#MentorMonday: Nancy Ivey Gates

Welcome to #MentorMonday! Mondays are dedicated to celebrating Black LICENSED Architects, Designers, and individuals in the profession of Architecture!

The questions asked to these individuals are to allow us into their lives and to be used as an inspiration. I hope you all enjoy this series.

Name: Nancy Ivey Gates

Hometown: There’s a few: Moreno Valley, CA and Macon, GA

What/who sparked your interest in Architecture and when?

It was around middle school age I met a black female architect at church who became my inspiration. She and her family are apart of my life today.

What does it mean to be a black architect/ urban designer to you? Do you feel that you have more responsibility?

When I walk into a meeting where I am one only a few black persons on the project and we are the ones making the major project decisions, there is a sense of pride, not only in me but seen in the eyes of the black people we pass by. I’ve been part of meetings, since my first year in the field, where I was the youngest, the lone female, black and one of the decision-makers on a project. I’d like to see a person, black and female, become part of the norm and not a token presence. As a black female Architectural Interior Designer, I have a responsibility to show up, be seen, be heard.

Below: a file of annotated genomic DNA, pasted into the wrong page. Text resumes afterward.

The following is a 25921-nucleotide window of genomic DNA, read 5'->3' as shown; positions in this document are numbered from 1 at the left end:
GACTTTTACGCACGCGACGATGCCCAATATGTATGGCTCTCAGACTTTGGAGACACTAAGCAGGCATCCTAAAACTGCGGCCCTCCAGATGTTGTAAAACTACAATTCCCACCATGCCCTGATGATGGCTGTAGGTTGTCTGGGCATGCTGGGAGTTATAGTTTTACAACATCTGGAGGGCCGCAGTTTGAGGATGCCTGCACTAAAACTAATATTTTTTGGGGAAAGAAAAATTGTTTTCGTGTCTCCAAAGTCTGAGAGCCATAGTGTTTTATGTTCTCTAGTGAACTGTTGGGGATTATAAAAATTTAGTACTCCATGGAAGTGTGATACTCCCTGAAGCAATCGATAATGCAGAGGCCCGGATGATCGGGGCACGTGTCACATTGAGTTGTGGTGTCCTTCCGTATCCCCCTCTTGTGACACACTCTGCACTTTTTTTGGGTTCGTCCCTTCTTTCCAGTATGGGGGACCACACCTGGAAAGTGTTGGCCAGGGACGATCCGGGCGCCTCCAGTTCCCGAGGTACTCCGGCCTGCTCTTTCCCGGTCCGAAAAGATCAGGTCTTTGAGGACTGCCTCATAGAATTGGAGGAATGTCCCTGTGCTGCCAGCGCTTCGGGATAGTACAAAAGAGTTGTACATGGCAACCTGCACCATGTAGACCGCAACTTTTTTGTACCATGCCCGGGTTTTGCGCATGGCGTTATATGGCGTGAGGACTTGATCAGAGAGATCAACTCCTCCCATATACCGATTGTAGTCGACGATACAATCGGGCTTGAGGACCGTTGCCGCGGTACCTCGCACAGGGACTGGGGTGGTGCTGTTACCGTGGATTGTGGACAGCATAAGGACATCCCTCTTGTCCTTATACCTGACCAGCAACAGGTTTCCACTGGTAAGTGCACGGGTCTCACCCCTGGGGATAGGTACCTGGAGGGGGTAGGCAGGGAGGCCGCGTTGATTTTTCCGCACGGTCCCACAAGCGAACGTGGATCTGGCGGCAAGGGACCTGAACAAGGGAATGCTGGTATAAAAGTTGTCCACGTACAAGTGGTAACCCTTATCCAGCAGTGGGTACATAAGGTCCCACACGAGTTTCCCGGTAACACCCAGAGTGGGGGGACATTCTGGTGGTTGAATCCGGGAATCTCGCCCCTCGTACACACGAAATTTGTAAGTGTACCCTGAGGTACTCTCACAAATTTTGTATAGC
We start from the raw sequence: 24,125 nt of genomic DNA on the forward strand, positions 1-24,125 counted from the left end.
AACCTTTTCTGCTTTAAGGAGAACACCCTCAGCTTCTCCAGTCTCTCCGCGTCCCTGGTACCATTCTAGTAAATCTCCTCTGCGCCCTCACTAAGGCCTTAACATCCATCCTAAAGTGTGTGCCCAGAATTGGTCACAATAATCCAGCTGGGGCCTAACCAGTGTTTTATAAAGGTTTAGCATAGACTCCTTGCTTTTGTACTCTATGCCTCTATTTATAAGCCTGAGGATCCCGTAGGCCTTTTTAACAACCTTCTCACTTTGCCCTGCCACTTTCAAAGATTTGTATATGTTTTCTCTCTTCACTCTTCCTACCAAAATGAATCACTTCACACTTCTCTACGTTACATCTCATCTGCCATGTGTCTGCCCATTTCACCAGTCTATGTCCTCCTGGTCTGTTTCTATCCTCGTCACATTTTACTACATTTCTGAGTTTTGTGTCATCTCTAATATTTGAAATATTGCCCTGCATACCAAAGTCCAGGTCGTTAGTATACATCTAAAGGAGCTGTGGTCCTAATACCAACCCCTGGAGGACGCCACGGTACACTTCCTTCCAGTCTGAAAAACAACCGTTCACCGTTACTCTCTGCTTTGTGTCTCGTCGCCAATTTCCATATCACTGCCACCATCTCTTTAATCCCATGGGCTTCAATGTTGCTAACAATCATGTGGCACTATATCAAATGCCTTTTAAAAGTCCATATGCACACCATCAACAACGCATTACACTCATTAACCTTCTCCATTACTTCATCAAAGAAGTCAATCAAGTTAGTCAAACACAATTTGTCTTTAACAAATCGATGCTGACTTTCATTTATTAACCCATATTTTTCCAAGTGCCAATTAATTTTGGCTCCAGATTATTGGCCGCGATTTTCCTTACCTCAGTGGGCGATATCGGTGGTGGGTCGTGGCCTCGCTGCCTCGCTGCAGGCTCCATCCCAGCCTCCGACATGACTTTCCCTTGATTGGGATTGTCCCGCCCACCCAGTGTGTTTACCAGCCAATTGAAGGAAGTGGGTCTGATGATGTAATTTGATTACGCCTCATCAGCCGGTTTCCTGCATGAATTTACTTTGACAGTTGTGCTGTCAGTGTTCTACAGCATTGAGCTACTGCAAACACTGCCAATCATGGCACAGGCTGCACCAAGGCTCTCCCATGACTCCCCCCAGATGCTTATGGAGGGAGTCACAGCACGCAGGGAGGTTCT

What are some obstacles you’ve experienced or currently experiencing as a black architect/ urban designer?

The challenges I’ve faced are being dismissed, overlooked or viewed as intimidating by colleagues and clients alike. I’ve been passed over during introductory handshakes, spoken over when trying to make a point or be part of the discussion.

Should we ignore race in this profession?

That would be a challenge. It cannot and should not be ignored.

If you could give advice to a black student in Architecture /Urban Planning school right now, what would it be?

Work smart, remember to plan and to rest and to play. Obtain an internship early, even in high school if possible. Don’t overlook other aspects of Art and Design field, all are important to architecture. Get to know people from all majors and many cultures, then maintain those relationships over the years. Travel the world. Take coursework in psychology or human dynamics. Pay attention to how technology and architecture work together. Be open to pursuing non-traditional avenues of architecture. Remember to keep your mind open and creative, especially during the hard times.

Describe a moment you were at your lowest on your pursuit to licensure and how did you overcome it?

I am not licensed. I’ve considered it and although there is some benefit to passing the NCIDQ or obtaining a CID in California, I chose not to do so.

How important is representation?

Representation matters. As a black female Architectural Interior Designer, I have a responsibility to show up, be seen, be heard. I came into this field because I saw and met a black woman architect.

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